Proposed Changes to Personal Injury claims due to affect Compensation

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Small Claims Limit to increase and ‘General damages’ claims to be banned for ‘minor’ injuries

Back in November last year, Chancellor George Osborne delivered the Autumn statement which contained two quite striking proposals affecting personal injury claims.  The changes, due to come into effect in 2017, are being made to reduce the cost of claims for injuries such as whiplash and to combat ‘fraud’ and the ‘compensation culture’.

Insurers claim that motorists will save around £40-50 each year on their insurance bills due to the proposed changes, though many personal injury victims could lose out if the plans do come into effect.

The proposal to raise the limit for claiming compensation for personal injury via the small claims court from £1,000 to £5,000 may be good news for some people making a personal injury claim.  It will allow them the option of handling the case themselves, which could be cheaper than seeking legal support.

However, some people may be deterred from claiming without a lawyer as the process can be complex and time-consuming and individuals may miss important points experienced lawyers would consider, with the risk that many claimants will either simply not claim, or their claim may be settled for significantly less than the true value .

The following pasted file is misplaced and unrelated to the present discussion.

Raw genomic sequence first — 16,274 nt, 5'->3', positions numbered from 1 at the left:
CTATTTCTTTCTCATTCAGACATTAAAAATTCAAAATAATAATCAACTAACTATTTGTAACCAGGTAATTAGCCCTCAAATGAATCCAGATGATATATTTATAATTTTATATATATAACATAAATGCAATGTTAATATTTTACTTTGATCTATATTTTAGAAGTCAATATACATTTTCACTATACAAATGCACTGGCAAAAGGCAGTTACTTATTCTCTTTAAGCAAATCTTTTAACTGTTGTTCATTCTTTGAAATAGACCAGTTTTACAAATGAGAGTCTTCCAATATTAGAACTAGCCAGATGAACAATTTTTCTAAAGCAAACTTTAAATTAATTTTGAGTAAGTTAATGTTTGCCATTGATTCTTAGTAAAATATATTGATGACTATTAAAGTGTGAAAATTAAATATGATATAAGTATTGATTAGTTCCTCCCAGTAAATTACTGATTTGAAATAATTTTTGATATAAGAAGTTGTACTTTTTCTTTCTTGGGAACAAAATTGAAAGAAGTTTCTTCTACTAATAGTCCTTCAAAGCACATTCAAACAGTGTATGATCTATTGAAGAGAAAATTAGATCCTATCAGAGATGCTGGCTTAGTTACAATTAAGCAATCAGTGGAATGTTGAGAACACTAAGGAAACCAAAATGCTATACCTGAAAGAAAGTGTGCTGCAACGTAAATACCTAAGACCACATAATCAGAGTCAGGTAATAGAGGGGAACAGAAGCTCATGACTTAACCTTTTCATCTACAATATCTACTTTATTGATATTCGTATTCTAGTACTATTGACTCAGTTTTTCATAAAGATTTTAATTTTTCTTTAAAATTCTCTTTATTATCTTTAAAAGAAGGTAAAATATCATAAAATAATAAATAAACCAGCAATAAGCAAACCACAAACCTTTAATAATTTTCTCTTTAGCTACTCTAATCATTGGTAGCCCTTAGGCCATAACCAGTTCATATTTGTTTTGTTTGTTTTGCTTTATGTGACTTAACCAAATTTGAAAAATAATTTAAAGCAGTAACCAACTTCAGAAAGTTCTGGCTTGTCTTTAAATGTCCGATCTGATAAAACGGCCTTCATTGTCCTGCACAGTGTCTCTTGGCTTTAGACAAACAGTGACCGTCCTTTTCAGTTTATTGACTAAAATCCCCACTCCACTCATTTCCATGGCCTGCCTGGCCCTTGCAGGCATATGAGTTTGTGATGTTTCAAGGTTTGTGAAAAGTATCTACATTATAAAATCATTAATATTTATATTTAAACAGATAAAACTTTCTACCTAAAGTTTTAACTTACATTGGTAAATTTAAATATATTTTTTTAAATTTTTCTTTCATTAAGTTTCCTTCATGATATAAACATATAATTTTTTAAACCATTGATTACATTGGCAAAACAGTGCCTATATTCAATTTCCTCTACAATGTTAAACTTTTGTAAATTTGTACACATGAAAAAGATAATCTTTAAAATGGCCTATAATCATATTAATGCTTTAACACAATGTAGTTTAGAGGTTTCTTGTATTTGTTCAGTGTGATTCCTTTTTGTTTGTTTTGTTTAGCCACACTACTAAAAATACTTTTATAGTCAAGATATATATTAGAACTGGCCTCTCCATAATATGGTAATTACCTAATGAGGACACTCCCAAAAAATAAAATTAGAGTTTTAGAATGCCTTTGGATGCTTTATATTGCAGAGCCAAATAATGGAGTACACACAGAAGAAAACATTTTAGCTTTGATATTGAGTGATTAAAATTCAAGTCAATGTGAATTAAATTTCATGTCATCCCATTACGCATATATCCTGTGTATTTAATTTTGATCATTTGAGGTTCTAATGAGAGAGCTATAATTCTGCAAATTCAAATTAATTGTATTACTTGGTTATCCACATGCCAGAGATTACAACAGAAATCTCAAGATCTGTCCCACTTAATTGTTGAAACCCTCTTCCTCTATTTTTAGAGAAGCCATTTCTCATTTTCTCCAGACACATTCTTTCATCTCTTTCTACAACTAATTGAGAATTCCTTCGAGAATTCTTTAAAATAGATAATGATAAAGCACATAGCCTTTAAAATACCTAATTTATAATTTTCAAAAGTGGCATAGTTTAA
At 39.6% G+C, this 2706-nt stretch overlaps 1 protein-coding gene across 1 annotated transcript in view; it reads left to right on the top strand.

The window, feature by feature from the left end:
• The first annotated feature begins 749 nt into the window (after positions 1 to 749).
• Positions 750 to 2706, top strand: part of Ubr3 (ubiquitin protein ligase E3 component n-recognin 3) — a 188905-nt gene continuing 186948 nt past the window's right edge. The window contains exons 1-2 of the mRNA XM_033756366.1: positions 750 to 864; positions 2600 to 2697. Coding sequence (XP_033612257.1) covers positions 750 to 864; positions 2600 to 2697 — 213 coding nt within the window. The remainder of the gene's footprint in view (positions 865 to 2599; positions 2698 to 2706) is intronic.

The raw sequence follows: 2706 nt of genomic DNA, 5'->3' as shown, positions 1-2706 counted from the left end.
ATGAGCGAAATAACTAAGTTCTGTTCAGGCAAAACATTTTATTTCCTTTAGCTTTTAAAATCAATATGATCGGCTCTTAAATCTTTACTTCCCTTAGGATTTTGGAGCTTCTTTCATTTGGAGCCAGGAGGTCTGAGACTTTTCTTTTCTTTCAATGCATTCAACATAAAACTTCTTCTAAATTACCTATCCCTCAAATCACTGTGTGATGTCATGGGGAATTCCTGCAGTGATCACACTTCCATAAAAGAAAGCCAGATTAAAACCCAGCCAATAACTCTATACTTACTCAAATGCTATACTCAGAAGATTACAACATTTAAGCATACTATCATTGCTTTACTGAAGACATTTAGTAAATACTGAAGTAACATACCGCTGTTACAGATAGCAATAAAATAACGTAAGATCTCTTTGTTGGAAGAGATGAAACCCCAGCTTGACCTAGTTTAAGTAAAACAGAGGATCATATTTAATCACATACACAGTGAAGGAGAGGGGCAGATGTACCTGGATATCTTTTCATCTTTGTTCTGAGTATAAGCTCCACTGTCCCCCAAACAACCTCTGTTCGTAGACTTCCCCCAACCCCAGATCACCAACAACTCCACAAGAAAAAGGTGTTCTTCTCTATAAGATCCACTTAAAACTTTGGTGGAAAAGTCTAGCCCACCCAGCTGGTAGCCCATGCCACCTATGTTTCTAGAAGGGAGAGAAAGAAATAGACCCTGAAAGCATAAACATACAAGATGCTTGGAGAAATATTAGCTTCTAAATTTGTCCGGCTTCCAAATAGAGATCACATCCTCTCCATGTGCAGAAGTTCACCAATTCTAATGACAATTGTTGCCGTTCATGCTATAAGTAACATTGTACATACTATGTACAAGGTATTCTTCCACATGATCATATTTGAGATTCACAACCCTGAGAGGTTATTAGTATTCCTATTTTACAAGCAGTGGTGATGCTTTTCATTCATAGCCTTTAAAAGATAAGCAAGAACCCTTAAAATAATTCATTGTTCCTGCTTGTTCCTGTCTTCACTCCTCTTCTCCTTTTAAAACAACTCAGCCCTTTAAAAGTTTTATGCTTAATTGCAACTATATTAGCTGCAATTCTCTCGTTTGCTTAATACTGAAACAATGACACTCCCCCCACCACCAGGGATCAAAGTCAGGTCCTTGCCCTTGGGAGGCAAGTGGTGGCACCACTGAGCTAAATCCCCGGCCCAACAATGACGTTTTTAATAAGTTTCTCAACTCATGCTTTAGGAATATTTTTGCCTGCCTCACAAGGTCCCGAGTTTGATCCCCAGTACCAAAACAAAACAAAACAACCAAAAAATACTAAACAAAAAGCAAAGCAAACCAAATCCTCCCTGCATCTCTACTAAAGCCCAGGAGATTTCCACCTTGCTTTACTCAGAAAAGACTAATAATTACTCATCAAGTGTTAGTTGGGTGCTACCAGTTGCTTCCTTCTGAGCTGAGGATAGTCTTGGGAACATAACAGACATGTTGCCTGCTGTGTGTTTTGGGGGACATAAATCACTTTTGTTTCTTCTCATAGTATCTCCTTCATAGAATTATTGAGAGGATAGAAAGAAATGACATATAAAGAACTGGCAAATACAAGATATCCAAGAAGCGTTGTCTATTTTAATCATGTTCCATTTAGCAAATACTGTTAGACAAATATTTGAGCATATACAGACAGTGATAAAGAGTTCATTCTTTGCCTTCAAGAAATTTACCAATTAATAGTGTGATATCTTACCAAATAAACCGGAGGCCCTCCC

The second proposal, to ban ‘general damages’ claims for ‘minor’ soft-tissue injuries, including compensation for pain, suffering and loss of amenity, is likely to affect many genuine injury cases that simply do not fit the criteria set by the new rules.

This is a worry considering the law has long recognised the right to full compensation, even for minor genuine injuries. Victims of often debilitating whiplash-type injuries may not receive the compensation that they would be entitled to under the current system*.

If you would like to sign the petition against these proposed changes, please follow this link;

Over 20,000 people have already signed it. You may also be interested in writing to your local MP on this issue, whose details you can find on signing this petition. If you have any questions or would like to talk to our team about personal injury, please contact us.

*However, an important point to note is that individuals will still be able to claim for ‘special damages’ such as loss of earnings.

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